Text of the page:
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The Mass Media

2-26-24 PDF
February 26, 2024
An inside look at Bobby B. Beacon’s insides. Illustrated by Bianca Oppedisano/ Mass Media Staff.
Bobby's Inside Story
February 26, 2024

Advice Column: Ask Jade and Jack

DISCLAIMER:
Please note – We are not professionals. We are students looking to help fellow students in their time of need.
Submit questions to [email protected]Submissions must be less than 200 words. All questions will be posted as anonymous unless specified otherwise.
Q: Hi there,
Lately, I’ve been feeling really down and emotionally numb. I don’t want to go out with my friends or even leave the house for that matter. All I want to do is smoke weed by myself. How can I cheer myself up? It seems like I’m never going to feel happy again. Please help. -Anonymous
A: Hey!
First of all, I’m sorry to hear you’re going through that. It WILL get better! Second of all, how can you feel better if you don’t give yourself the chance to? Staying in and feeling bad isn’t going to help the situation. Try doing things that really make you happy. That may not include getting high, or maybe it does it for you, just be gentle with yourself. Depression tends to take control of us and highly influence our thoughts and decisions, similar to your choosing not to go out with friends anymore. If you have been feeling this way for several weeks, I would consider talking to a professional.  When we are depressed, the tendency to have ZERO motivation to do things we used to do, things that may be beneficial to us. My advice would be to make sure you get some fresh air, eat healthy, maybe exercise a little as well. Just remember that baby steps are okay. Take note of the way your thoughts and behaviors may influence you in the long run. Good luck! -Jack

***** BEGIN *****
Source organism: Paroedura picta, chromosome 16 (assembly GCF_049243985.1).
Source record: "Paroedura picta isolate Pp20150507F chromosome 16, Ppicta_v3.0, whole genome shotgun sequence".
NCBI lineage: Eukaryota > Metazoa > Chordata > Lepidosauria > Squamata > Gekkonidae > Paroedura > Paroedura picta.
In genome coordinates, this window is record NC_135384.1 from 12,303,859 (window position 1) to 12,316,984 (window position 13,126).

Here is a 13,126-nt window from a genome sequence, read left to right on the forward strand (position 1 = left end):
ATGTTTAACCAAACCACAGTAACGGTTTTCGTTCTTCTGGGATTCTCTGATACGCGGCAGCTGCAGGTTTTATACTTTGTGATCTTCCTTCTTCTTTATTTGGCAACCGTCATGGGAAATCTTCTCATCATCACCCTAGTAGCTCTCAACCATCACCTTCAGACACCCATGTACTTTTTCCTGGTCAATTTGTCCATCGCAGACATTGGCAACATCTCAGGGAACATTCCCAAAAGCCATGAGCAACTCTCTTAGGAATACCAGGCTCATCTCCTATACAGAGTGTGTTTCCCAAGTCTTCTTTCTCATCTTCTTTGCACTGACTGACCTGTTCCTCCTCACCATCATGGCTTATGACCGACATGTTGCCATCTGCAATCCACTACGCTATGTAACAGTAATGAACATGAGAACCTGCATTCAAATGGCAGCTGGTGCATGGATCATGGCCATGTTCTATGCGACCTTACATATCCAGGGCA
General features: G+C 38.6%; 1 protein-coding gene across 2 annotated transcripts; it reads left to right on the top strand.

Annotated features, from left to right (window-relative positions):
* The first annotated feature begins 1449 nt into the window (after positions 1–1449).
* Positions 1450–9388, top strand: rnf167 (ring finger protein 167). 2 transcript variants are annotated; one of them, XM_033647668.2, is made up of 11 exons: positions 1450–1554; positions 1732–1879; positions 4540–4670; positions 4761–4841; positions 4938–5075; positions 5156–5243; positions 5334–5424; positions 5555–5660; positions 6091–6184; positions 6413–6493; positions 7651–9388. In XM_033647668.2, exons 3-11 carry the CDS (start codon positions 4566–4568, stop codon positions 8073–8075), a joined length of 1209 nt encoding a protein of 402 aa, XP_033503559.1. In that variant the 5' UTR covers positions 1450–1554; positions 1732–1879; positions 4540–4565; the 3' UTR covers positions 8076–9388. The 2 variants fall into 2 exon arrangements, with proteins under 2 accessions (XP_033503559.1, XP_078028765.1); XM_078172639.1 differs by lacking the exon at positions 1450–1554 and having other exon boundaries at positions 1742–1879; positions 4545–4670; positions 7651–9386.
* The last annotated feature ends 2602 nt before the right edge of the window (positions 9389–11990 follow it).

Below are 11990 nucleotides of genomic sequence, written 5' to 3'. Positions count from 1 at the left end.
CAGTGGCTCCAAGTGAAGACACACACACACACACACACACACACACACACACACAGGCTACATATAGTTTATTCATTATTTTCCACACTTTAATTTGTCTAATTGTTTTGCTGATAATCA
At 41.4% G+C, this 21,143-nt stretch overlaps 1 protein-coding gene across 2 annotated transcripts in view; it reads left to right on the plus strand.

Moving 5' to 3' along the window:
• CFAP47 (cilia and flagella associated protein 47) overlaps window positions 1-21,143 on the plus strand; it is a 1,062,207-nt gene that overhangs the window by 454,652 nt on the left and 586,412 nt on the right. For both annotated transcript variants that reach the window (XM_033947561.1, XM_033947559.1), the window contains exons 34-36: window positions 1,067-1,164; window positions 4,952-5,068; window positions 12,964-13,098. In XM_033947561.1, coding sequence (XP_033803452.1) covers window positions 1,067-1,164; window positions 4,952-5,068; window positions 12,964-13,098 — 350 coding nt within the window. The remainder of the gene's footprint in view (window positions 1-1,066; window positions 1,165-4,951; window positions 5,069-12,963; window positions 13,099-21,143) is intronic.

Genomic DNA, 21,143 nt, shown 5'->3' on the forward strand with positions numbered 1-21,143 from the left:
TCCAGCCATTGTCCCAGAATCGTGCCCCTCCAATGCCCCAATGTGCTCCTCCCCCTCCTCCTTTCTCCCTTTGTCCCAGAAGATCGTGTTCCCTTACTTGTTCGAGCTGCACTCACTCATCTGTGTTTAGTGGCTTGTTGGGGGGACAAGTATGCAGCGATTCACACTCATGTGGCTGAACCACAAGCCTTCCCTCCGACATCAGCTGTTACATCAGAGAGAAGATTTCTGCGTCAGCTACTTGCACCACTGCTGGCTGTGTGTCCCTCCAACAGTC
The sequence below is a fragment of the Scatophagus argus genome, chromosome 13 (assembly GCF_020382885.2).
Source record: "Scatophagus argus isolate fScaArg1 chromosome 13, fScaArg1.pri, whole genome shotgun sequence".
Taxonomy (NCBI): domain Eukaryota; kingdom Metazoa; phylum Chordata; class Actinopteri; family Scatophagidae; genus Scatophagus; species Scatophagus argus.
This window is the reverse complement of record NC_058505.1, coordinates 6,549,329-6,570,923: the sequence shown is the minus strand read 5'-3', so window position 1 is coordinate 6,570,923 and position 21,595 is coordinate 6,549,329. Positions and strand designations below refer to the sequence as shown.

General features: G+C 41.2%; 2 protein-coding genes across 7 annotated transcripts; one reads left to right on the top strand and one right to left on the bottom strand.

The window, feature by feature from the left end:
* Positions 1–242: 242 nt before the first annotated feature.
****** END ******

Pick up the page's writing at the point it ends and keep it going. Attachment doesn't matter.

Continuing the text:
Q: Hi,
So my parents want me to choose a major and career path that will get me a high salary and a guaranteed job, but I want to study English because I love to read and write, and that doesn’t fall under their category of an acceptable major. What do I do? I speak for all of us…
A: Hey there!
This is so common to hear nowadays, so don’t feel like you’re alone in the struggle. My advice is to do what you are passionate about. Don’t give up on it. Who knows how comfortable you will be on an English teacher’s salary? Only you! You may not even become an English teacher! Your parents want what’s best for you, but you have the final say on what that really is. Your happiness depends on it. Would you rather work somewhere, perhaps making good money, but feeling like something’s missing? In the end, no one can tell you what to do – not your parents and certainly not myself. My advice is to put your own happiness and well-being over monetary value. Who knows, life may throw you a curveball and show that English majors can make lots of money. Good luck! -Jack
Q: Hello,